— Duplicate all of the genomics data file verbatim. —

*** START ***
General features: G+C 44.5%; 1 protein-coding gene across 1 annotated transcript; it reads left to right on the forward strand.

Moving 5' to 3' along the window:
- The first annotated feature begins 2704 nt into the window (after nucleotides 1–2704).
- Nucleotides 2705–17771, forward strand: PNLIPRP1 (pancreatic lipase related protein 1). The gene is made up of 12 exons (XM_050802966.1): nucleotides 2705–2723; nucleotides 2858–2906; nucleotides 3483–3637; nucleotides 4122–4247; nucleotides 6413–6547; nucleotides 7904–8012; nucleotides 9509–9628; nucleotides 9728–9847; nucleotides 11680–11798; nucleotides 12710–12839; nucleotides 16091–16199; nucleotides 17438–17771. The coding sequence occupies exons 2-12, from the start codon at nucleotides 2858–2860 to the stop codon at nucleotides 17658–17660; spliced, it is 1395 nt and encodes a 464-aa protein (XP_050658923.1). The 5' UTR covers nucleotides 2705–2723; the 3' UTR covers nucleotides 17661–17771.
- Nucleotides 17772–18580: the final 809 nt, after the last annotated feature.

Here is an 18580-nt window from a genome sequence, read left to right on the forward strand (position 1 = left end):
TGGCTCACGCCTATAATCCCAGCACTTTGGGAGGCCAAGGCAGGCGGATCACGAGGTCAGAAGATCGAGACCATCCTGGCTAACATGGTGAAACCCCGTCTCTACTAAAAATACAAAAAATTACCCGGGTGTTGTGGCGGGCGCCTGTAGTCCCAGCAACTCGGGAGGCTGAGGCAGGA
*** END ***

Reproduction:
General features: G+C 44.5%; 1 protein-coding gene across 1 annotated transcript; it reads left to right on the forward strand.

Moving 5' to 3' along the window:
- The first annotated feature begins 2704 nt into the window (after nucleotides 1–2704).
- Nucleotides 2705–17771, forward strand: PNLIPRP1 (pancreatic lipase related protein 1). The gene is made up of 12 exons (XM_050802966.1): nucleotides 2705–2723; nucleotides 2858–2906; nucleotides 3483–3637; nucleotides 4122–4247; nucleotides 6413–6547; nucleotides 7904–8012; nucleotides 9509–9628; nucleotides 9728–9847; nucleotides 11680–11798; nucleotides 12710–12839; nucleotides 16091–16199; nucleotides 17438–17771. The coding sequence occupies exons 2-12, from the start codon at nucleotides 2858–2860 to the stop codon at nucleotides 17658–17660; spliced, it is 1395 nt and encodes a 464-aa protein (XP_050658923.1). The 5' UTR covers nucleotides 2705–2723; the 3' UTR covers nucleotides 17661–17771.
- Nucleotides 17772–18580: the final 809 nt, after the last annotated feature.

Here is an 18580-nt window from a genome sequence, read left to right on the forward strand (position 1 = left end):
TGGCTCACGCCTATAATCCCAGCACTTTGGGAGGCCAAGGCAGGCGGATCACGAGGTCAGAAGATCGAGACCATCCTGGCTAACATGGTGAAACCCCGTCTCTACTAAAAATACAAAAAATTACCCGGGTGTTGTGGCGGGCGCCTGTAGTCCCAGCAACTCGGGAGGCTGAGGCAGGA